IV = III + III

Did you get it? In this case, the solution is rather obvious – you should move the first “I” to the right side of the “V,” so that the statement now reads: VI = III + III. Not surprisingly, the vast majority of people (92 percent) quickly solve this problem, as it requires a standard problem-solving approach in which only the answer is altered. What’s perhaps a bit more surprising is that nearly 90 percent of patients with brain damage to the prefrontal lobes — this leaves them with severe attentional deficits, unable to control their mental spotlight — are also able to find the answer ...
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After the First Sleep: The Myth of 8 Hours a Night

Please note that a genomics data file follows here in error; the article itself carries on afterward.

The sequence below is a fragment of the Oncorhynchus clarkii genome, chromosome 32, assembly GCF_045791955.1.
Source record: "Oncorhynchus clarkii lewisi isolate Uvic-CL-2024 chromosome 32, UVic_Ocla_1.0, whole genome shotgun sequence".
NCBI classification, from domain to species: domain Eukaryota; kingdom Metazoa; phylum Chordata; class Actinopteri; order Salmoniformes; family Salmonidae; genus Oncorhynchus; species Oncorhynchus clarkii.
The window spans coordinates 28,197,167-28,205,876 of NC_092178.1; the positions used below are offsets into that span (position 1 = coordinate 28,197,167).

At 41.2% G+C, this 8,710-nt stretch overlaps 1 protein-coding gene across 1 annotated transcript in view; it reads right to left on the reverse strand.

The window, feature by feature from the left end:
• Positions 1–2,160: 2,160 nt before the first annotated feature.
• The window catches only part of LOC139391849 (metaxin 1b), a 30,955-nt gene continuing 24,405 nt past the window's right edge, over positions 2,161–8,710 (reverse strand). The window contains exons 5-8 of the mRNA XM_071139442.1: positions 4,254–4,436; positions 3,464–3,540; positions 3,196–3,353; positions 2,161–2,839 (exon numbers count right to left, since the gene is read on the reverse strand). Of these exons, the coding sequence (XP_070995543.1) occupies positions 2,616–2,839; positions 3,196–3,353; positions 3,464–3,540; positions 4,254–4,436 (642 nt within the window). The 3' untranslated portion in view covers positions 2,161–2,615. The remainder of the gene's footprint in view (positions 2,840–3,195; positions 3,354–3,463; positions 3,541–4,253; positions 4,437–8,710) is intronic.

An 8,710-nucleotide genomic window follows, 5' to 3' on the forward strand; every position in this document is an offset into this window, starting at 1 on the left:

Between SleepStephanie Hegarty reports in BBC News:
We often worry about lying awake in the middle of the night - but it could be good for you. A growing body of evidence from both science and history suggests that the eight-hour sleep may be unnatural. In the early 1990s, psychiatrist Thomas Wehr conducted an experiment in which a group of people were plunged into darkness for 14 hours every day for a month. It took some time for their sleep to regulate but by the fourth week the subjects had settled into a very distinct sleeping pattern. They slept first for four hours, then woke for one or two hours before falling into a second four-hour sleep. Though sleep scientists were impressed by the study, among the general public the idea that we must sleep for eight consecutive hours persists ...
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Oldest Known “Beds” Had Insect Repellent

No MosquitosInsects have bugged human beings for a long time. Via Discover: